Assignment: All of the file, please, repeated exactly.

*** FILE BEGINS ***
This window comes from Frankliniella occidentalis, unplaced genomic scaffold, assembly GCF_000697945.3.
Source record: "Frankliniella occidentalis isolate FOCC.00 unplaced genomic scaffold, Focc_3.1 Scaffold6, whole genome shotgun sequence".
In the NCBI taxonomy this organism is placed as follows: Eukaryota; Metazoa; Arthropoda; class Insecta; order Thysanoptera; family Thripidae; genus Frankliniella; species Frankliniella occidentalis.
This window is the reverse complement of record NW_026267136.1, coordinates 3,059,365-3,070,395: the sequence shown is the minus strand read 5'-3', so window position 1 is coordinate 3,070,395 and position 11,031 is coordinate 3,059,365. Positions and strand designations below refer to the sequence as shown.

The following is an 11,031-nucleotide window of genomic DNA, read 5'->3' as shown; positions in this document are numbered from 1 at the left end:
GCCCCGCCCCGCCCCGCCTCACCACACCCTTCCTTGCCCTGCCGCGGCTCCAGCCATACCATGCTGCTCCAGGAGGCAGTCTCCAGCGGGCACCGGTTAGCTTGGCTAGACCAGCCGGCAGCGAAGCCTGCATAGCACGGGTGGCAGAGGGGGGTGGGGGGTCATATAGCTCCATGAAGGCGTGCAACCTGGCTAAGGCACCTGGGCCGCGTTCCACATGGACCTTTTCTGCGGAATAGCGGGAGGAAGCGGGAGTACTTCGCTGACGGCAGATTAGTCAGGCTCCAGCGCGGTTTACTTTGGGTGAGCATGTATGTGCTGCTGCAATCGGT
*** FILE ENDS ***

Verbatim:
This window comes from Frankliniella occidentalis, unplaced genomic scaffold, assembly GCF_000697945.3.
Source record: "Frankliniella occidentalis isolate FOCC.00 unplaced genomic scaffold, Focc_3.1 Scaffold6, whole genome shotgun sequence".
In the NCBI taxonomy this organism is placed as follows: Eukaryota; Metazoa; Arthropoda; class Insecta; order Thysanoptera; family Thripidae; genus Frankliniella; species Frankliniella occidentalis.
This window is the reverse complement of record NW_026267136.1, coordinates 3,059,365-3,070,395: the sequence shown is the minus strand read 5'-3', so window position 1 is coordinate 3,070,395 and position 11,031 is coordinate 3,059,365. Positions and strand designations below refer to the sequence as shown.

The following is an 11,031-nucleotide window of genomic DNA, read 5'->3' as shown; positions in this document are numbered from 1 at the left end:
GCCCCGCCCCGCCCCGCCTCACCACACCCTTCCTTGCCCTGCCGCGGCTCCAGCCATACCATGCTGCTCCAGGAGGCAGTCTCCAGCGGGCACCGGTTAGCTTGGCTAGACCAGCCGGCAGCGAAGCCTGCATAGCACGGGTGGCAGAGGGGGGTGGGGGGTCATATAGCTCCATGAAGGCGTGCAACCTGGCTAAGGCACCTGGGCCGCGTTCCACATGGACCTTTTCTGCGGAATAGCGGGAGGAAGCGGGAGTACTTCGCTGACGGCAGATTAGTCAGGCTCCAGCGCGGTTTACTTTGGGTGAGCATGTATGTGCTGCTGCAATCGGT